The Infinite Loop, written by Pierrick Colinet and illustrated by Elsa Charreter follows the story of Teddy, a woman from the distant future who works in the time-travel business. Her job? To make sure that history doesn’t change by erasing the anomalies that rise from time paradoxes.
Our story starts with the image of a lone car driving down the Nevada desert in 1964, with the protagonist, Teddy, telling us about her job. She laments that throughout history men have been making the same choices and the same mistakes. That’s right, the comic specifically says men.
Now I know some people are getting ready to throw their hands in the air and scream ‘that’s sexist!’, but think about it: historically (and not so historically) hasn’t it usually been men who are in the positions of power, making the big decisions that affect the rest of us?
Interestingly enough, Teddy’s job isn’t to stop these bad events from happening; its to make sure they continue to happen; in her words ‘To make sure nobody breaks this loop’—hence the title of the comic. I like how this plot doesn’t immediately depict Teddy as some kind of righteous hero. After all, wouldn’t a hero want to try and change the course of history and somehow make things better? While Teddy isn’t happy that she can’t change the past, she understands that the known events of our current history are better than the unknown consequences that could come with changing things.
A group called the Forgers have foiled the world’s second atomic bomb testing, when something appears in the time period that’s not supposed to be there (an anomaly). The anomaly turns out to be a dinosaur and a battle ensues. That’s right: stopping the world’s second atomic bomb test created a time rift, allowing a dinosaur into Nevada in 1964. It’s really random (and also slightly confusing?) but hey, when it comes to time travel and dimensions, pretty much anything can happen.
After the epic dino battle, Teddy takes her partner Ulysses to a diner in 1950s California (objects and animals from different time periods are bad, but time travellers are fine? Like I said, time.) She tells Ulysses that there has been a worrying increase in the amount of living anomalies. Ulysses responds by saying (literally, as well as metaphorically) “maybe times are changing”. Teddy disagrees. She recounts all the events in different times she was sent to: 1572 where the marriage of King Henry IV led to a bloody massacre, 1955 where a young African-American boy named Emmet was beaten to death at 14, for allegedly flirting with a white woman; 2013 where a homosexual militant named Eric Lambe was found murdered in his home. She concludes that love was the pretext to all the terrible events happening, to all the hatred. Maybe some would call her a cynic, but when your job is to make sure all these bad things keep happening, can you blame her? I like how they used the time travel element to shine a light on the more solemn events in history. Considering we’re living in a time where police brutality against black people is particularly prominent, highlighting a similar event taking place in 1955 shows how far we still have to go.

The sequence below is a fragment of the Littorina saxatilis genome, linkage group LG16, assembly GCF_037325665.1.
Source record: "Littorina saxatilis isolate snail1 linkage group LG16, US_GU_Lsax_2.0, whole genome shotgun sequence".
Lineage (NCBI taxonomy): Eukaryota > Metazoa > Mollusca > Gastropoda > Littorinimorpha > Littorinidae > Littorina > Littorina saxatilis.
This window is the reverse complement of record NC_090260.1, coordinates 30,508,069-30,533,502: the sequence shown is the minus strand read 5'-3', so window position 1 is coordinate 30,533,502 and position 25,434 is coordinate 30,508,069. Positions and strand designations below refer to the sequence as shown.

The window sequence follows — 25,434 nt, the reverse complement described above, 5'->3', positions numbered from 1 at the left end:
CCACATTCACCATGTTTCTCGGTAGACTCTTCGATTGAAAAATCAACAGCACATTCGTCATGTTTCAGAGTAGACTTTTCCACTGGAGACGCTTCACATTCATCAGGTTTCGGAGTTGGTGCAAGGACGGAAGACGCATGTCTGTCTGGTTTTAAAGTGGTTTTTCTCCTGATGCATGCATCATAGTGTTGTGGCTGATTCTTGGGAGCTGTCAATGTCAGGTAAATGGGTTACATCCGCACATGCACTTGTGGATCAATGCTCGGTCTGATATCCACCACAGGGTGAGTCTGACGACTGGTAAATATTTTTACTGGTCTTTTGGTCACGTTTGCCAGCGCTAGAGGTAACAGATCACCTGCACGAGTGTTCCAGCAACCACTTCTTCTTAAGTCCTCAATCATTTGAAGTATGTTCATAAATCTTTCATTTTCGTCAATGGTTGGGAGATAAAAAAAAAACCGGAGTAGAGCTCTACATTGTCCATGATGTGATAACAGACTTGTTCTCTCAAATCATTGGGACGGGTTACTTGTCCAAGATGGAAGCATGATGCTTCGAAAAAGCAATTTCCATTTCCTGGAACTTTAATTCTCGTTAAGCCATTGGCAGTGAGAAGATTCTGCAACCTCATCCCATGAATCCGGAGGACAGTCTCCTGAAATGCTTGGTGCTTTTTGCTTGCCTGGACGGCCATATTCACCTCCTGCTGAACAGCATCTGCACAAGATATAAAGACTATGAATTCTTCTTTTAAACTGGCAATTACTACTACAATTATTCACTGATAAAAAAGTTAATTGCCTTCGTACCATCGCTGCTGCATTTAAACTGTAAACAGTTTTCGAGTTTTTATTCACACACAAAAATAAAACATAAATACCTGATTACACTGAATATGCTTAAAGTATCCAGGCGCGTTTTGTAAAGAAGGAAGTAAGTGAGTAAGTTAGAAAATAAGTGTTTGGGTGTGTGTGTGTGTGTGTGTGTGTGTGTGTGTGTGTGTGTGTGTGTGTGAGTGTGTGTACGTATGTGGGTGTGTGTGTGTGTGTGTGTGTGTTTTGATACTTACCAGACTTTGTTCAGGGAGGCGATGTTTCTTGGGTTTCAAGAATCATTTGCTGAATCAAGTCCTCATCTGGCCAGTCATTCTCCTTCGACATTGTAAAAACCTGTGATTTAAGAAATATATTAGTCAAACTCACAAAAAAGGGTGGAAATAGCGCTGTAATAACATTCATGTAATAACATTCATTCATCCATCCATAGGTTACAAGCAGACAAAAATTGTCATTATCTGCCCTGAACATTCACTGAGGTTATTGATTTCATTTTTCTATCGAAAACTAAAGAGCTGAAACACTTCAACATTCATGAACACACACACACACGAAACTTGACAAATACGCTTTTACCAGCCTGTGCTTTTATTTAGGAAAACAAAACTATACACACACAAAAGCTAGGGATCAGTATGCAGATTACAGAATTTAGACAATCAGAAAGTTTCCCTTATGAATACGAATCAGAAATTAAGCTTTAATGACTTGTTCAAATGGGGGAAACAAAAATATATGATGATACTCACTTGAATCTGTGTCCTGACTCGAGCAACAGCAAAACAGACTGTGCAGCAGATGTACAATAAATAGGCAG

If Teddy had stopped here I would have thought that her ideas were unique to her. But she continues on to say that feelings—of love, of hatred— are “primitive”. Teddy and Ulysses come from a time where the emotions of love and hatred are seen as a problem, and not part of human nature (though the love part may only be in relation to romantic love; she seems to be good friends with Ulysses). Ulysses doesn’t seem to agree with the mentality of their time; in the last panel of the page his face is the only one in colour.
Teddy’s next mission takes her to 28th June 1970, the date of the first gay pride. Ulysses waits impatiently for Teddy to call him, even though it’s going to be purely for work reasons. When she eventually does he apologises for trying to kiss her without her permission. She brushes off his attempted kiss as a reaction of his ‘primitive side’ and goes straight back to her mission. Ulysses tries to convince her of the value of love (“couples…loving each other passionately”) but Teddy’s not convinced…not convinced until she meets the anomaly in the time period—a woman. If there is such a thing as love at first sight, it looks like our anti-romantic has just found it.
I feel like I should have seen this plot line coming: person doesn’t believe in romantic love until they actually fall in love. I would have been disappointed if the love interest was Ulysses who, as we’ve established, is a bit of a butt (and not a nice one either…).
So who is this mysterious anomaly? How did she come to be in the wrong time? Will Teddy be able to ‘rectify’ her? Tell me what you think in the comments below!